Focus on nurturing and elevating your team. Female leaders have been proven to be more likely to coach, mentor, and develop their direct reports than male leaders. They are true talent agents, using feedback and direction to help people grow. This means being less transactional and more strategic in their relationship with colleagues, and it also includes the openness to hire people who are better than themselves, because their egos are less likely to stand in the way. This enables them to unlock other people’s potential and promote effective cooperation on their teams. While we gravitate towards leaders who are self-focused and self-centered, the likelihood that such individuals can turn a group of people into a high-performing team is low.
Lead with humility. We have been asking for humble leaders for 20 years or so, but we keep gravitating toward ones who are overconfident and narcissistic (generally not female). There are well-established gender differences in humility, and they favor women. Not all women are humble, of course, but selecting leaders on humility would result in more female than male leaders. Humility is fundamentally a feminine trait. It is also one that is essential to being a great leader. Without humility it will be very hard for anyone in charge to acknowledge their mistakes, learn from experience, take into account other people’s perspectives, and be willing to change and get better. Perhaps the issue is not that men are unwilling or unable to display it, but that we dismiss them for leadership roles when they do. This must change, for humility is a critical driver of leadership effectiveness in both men and women.
It also makes me question how many male leaders are trying to fit the approved mould, rather than being their genuine self? Quite often behind the gruff leader sits a big softie who is scared to let the feeling side come out.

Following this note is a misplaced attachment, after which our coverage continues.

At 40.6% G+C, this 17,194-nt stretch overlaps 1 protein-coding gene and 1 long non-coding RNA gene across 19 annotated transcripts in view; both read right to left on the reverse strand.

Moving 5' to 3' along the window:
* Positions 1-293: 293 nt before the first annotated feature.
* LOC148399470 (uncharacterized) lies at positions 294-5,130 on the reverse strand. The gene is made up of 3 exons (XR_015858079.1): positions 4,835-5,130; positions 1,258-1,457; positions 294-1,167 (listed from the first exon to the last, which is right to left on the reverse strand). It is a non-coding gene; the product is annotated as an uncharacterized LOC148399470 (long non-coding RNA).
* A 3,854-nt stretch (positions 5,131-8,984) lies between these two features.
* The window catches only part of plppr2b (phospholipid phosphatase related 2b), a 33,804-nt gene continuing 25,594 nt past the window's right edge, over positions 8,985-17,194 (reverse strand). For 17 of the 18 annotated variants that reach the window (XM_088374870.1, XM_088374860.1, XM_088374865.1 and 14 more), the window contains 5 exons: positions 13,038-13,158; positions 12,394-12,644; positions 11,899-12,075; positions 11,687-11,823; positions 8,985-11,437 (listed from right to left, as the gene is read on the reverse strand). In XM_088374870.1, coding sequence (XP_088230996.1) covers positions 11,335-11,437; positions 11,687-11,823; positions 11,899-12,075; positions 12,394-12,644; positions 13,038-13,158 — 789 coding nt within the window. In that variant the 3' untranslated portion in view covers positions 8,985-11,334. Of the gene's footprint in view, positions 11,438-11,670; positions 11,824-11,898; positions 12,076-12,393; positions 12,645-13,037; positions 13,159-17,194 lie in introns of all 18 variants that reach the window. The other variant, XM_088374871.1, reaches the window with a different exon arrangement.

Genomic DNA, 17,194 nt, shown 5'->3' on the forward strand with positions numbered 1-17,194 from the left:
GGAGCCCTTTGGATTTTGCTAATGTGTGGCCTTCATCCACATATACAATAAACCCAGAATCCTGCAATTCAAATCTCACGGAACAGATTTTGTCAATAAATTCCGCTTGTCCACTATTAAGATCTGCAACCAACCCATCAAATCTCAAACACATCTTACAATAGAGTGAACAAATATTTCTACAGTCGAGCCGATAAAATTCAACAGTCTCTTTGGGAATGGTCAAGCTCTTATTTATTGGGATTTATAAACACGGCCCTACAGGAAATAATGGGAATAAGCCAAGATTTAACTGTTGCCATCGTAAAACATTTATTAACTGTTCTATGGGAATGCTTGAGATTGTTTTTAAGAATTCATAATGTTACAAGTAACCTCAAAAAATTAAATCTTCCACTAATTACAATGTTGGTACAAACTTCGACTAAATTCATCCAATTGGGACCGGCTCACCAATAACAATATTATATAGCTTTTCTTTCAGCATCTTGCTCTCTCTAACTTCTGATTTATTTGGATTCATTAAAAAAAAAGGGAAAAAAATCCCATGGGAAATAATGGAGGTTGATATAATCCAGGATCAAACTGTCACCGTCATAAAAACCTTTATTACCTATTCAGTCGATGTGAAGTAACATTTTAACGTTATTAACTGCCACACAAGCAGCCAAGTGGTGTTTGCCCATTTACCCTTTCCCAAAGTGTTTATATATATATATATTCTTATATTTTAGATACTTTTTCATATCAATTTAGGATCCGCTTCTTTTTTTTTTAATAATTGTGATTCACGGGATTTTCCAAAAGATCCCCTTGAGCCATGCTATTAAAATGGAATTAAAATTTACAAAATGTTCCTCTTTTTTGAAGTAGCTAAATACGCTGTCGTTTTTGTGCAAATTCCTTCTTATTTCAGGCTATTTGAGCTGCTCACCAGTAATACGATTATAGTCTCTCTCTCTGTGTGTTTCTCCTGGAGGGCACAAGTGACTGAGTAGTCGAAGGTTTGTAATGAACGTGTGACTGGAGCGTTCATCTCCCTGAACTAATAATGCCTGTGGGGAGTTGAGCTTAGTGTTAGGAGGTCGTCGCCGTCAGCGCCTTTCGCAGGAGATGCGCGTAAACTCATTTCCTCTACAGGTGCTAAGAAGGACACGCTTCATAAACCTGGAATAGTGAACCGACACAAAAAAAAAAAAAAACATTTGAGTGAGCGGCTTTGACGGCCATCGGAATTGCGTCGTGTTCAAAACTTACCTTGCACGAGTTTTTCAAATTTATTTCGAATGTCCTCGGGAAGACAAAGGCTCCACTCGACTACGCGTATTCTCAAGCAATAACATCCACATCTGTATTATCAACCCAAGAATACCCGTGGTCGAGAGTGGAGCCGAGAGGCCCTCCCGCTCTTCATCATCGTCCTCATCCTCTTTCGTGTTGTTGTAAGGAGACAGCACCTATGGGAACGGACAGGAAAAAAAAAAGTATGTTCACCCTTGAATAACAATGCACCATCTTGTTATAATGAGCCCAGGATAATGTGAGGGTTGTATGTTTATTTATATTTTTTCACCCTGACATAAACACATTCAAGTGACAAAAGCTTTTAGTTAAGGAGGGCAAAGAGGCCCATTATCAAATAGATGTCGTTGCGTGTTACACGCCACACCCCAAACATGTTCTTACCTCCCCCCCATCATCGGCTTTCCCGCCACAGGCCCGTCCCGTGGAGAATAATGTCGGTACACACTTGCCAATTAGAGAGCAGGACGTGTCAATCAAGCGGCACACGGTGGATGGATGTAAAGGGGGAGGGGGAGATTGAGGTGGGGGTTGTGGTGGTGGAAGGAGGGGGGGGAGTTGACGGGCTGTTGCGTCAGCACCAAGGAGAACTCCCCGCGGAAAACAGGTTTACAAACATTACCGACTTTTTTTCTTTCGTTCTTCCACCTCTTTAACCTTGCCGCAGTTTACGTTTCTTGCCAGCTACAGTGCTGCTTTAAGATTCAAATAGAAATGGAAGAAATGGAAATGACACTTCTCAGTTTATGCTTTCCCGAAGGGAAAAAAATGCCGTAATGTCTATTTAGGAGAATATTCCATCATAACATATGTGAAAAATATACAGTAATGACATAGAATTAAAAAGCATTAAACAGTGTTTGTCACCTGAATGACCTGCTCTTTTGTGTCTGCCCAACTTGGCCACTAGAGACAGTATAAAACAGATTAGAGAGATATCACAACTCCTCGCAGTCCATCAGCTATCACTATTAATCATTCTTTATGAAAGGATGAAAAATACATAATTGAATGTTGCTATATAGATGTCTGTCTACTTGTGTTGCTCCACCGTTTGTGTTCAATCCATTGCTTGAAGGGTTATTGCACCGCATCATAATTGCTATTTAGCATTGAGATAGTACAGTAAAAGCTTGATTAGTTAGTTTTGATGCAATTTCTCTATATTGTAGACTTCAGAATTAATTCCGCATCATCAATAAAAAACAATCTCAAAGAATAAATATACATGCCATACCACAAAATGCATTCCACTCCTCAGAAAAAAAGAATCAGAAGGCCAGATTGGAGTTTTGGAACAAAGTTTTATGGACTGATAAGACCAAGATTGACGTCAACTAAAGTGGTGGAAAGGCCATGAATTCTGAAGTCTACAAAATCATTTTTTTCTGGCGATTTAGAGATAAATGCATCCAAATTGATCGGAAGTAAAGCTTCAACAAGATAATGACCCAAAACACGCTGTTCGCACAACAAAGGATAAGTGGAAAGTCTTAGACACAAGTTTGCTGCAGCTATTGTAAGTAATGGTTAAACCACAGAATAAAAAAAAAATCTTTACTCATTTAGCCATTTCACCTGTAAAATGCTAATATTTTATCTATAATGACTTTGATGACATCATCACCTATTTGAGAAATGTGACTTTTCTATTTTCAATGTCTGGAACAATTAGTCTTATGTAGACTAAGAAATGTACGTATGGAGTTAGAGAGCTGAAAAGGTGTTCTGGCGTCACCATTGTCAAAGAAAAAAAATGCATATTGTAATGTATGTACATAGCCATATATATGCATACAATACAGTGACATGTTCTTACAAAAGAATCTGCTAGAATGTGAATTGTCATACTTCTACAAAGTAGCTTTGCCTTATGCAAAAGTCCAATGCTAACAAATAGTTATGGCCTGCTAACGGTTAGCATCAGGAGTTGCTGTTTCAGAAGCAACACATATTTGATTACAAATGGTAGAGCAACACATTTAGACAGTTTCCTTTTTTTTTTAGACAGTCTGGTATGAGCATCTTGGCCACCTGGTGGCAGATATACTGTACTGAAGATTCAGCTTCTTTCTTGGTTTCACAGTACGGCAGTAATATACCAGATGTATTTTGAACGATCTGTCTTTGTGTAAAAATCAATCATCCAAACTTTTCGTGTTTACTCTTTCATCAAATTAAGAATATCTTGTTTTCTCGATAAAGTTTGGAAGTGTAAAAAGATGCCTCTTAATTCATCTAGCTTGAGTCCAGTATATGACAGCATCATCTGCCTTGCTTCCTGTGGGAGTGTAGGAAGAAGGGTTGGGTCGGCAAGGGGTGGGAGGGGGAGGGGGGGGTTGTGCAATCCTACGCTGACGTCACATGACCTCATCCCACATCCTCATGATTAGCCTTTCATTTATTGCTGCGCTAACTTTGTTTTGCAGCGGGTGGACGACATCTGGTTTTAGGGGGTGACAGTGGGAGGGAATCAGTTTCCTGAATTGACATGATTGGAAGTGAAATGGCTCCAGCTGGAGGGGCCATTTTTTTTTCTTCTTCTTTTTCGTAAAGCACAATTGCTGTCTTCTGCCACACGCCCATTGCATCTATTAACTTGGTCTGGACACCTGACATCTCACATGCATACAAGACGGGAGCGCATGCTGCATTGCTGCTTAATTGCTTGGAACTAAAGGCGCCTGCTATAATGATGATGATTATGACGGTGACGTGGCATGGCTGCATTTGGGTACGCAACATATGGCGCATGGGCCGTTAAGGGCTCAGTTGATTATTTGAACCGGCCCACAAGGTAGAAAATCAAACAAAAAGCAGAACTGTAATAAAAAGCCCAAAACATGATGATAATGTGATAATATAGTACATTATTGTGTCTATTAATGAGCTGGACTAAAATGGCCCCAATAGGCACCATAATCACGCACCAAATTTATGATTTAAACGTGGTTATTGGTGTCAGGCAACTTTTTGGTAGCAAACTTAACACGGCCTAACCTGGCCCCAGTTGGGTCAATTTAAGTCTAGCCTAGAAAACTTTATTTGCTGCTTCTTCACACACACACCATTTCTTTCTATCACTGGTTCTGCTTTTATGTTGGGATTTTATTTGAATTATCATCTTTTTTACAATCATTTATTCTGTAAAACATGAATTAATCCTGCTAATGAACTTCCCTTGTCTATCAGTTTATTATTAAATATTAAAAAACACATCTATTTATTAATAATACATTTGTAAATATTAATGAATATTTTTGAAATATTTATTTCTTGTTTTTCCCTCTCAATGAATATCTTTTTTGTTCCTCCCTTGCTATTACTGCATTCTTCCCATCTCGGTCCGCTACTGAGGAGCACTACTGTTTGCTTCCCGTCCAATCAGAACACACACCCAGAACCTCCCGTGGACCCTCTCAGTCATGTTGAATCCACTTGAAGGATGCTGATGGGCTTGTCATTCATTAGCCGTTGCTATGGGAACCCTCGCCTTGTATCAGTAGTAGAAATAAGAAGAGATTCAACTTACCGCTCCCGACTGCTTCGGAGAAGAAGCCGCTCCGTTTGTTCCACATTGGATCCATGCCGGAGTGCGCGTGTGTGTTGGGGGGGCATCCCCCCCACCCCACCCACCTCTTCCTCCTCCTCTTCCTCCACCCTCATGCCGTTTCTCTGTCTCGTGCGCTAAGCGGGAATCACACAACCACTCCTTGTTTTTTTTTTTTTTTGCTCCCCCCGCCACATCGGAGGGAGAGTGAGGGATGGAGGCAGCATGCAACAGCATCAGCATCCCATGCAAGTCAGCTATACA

Does reading this upset you?
Ask yourself why. If you’re a man, does this make you feel that there’s a campaign against white males and toxic masculinity and that angry feminism is on the rise? That reaction is getting in the way of your learning from women what you can do to make yourself more successful. If you’re a woman — and/or a feminist — do you reject the idea that women are generally more likely to display feminine traits than men are? That’s exactly the reason the average woman has more potential for leadership than the average man.
The best gender equality intervention is to focus on equality of talent and potential — and that only happens when we have gender-equal leadership to enable men to learn different leadership approaches from women as much as women have always been told to learn leadership approaches from men.
Men, these lessons accelerate your leadership development. Women, these are the reasons why you should have been leaders already and why you should demand what you deserve now. Remember we can all learn from each other, it’s just been too one way! Now is the time to change that
I created Leading Ladies partly, so we can identify what good looks like for future leadership. So women can have a voice on the board that is theirs, genuine, honest, open and very much female. Then to inspire future generations with this knowledge.
So feel free to join us… Find out more here